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AS A SEPARATE SCIENCE,
THE STUDENT'S HANDBOOK OF METALS.
DESIGNED AS AN ELEMENTARY WORK
FOR THE USE OF SCHOOLS AND SCIENCE CLASSES,
AND CONSISTING OF
NOTES ON FIFTY-FIVE METALS,
THEIR VARIOUS PROPERTIES, THEIR HISTORY,
THE LOCALITIES IN WHICH THEY ARE FOUND,
AND THE PRINCIPAL USES TO WHICH THEY ARE APPLIED.
THOMAS ALLEN BLYTH
M.A., Ph.D., F.E.I.S., F.G.S.E.,
UNIVERSITY OF GÖTTINGEN.
LONGMANS, GREEN, READER, AND DYER.
188. f. 37.
TO THE PRESIDENT, COUNCIL, AND FELLOWS
EDINBURGH GEOLOGICAL SOCIETY.
January 1, 1871.
MY LORDS AND GENTLEMEN,
Permit me, most respectfully, to inscribe to you the following pages, as a trifling acknowledgment of the honour you did me on December 22, 1864, by unanimously electing me a Fellow of your Society, and, more especially, of the further honour you conferred upon me on March 22, 1866, by admitting me "to all the privileges of Life Membership," which honor, I suppose, in the words of Cæsar, ante id tempus accidit nulli.
I have the honor to remain,
My Lords and Gentlemen,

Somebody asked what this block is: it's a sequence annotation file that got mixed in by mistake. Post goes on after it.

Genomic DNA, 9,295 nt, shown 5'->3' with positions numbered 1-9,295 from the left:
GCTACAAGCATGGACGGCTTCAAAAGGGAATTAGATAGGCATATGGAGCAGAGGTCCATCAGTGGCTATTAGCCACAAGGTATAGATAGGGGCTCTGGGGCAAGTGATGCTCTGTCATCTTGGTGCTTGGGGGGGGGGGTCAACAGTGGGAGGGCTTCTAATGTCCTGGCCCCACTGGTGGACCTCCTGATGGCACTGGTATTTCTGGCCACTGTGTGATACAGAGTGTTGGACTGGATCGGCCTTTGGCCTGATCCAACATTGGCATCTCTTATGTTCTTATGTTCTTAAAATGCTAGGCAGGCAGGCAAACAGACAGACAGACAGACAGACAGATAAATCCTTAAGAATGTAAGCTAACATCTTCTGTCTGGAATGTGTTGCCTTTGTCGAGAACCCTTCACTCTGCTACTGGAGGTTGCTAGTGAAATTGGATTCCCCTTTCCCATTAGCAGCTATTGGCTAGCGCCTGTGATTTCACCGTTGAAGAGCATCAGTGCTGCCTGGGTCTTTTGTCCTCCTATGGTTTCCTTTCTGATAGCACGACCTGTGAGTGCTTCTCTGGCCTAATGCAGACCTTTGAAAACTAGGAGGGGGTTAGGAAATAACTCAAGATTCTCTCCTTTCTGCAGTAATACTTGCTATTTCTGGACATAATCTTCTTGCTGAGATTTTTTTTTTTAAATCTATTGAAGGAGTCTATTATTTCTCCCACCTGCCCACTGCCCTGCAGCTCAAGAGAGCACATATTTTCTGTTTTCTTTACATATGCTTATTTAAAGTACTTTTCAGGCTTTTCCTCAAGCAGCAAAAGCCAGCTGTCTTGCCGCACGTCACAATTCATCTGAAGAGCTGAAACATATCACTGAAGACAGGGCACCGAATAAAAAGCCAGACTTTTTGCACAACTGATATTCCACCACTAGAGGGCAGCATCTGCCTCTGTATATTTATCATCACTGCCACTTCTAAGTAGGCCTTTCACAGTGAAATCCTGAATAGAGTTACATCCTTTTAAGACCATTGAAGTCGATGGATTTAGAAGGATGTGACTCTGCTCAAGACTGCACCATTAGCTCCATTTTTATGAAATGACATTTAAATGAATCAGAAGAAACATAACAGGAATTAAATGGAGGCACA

Your obedient Servant,
T. A. BLYTH.
This treatise, consisting of a reprint of the author's contributions to various magazines, is issued merely as an elementary work on the science.
Metallography is simply a description of the Metals, their various properties, their history, the localities in which they are found, and the principal uses to which they are applied. The term itself, though not to be found in the smaller English dictionaries, is no newlycoined expression.
The notes on each metal, of which this work chiefly consists, were not originally intended for publication, but for the writer's own private use. Although they have been carefully revised by the author, he nevertheless believes that there are still inaccuracies to be found. Notwithstanding, however, its imperfections, it is hoped that this handbook will be found useful, easy, and well-adapted for that class of persons for whom it is now published.
18, Peel Street, Bedford,
January 1, 1871.